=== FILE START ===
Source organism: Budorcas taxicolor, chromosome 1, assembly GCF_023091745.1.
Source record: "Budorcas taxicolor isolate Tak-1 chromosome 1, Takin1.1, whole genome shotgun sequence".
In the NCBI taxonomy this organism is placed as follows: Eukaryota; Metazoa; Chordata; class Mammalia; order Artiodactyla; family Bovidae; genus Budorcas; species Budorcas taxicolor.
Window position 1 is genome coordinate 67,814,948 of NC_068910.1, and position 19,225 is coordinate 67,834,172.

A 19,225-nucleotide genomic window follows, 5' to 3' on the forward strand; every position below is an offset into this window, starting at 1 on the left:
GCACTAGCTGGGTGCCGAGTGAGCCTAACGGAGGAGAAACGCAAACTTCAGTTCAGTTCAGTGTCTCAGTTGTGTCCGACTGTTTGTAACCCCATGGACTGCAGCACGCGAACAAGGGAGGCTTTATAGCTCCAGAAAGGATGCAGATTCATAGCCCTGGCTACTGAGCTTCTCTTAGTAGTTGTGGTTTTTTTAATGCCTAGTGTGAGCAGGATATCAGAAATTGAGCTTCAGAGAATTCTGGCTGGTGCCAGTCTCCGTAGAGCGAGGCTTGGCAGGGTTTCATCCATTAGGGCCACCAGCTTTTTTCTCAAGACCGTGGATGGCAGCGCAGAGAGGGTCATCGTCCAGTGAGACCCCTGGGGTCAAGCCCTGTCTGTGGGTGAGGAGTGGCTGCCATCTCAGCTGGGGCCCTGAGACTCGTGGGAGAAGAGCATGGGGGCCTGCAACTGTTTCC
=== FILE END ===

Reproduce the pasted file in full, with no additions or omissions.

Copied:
Source organism: Budorcas taxicolor, chromosome 1, assembly GCF_023091745.1.
Source record: "Budorcas taxicolor isolate Tak-1 chromosome 1, Takin1.1, whole genome shotgun sequence".
In the NCBI taxonomy this organism is placed as follows: Eukaryota; Metazoa; Chordata; class Mammalia; order Artiodactyla; family Bovidae; genus Budorcas; species Budorcas taxicolor.
Window position 1 is genome coordinate 67,814,948 of NC_068910.1, and position 19,225 is coordinate 67,834,172.

A 19,225-nucleotide genomic window follows, 5' to 3' on the forward strand; every position below is an offset into this window, starting at 1 on the left:
GCACTAGCTGGGTGCCGAGTGAGCCTAACGGAGGAGAAACGCAAACTTCAGTTCAGTTCAGTGTCTCAGTTGTGTCCGACTGTTTGTAACCCCATGGACTGCAGCACGCGAACAAGGGAGGCTTTATAGCTCCAGAAAGGATGCAGATTCATAGCCCTGGCTACTGAGCTTCTCTTAGTAGTTGTGGTTTTTTTAATGCCTAGTGTGAGCAGGATATCAGAAATTGAGCTTCAGAGAATTCTGGCTGGTGCCAGTCTCCGTAGAGCGAGGCTTGGCAGGGTTTCATCCATTAGGGCCACCAGCTTTTTTCTCAAGACCGTGGATGGCAGCGCAGAGAGGGTCATCGTCCAGTGAGACCCCTGGGGTCAAGCCCTGTCTGTGGGTGAGGAGTGGCTGCCATCTCAGCTGGGGCCCTGAGACTCGTGGGAGAAGAGCATGGGGGCCTGCAACTGTTTCC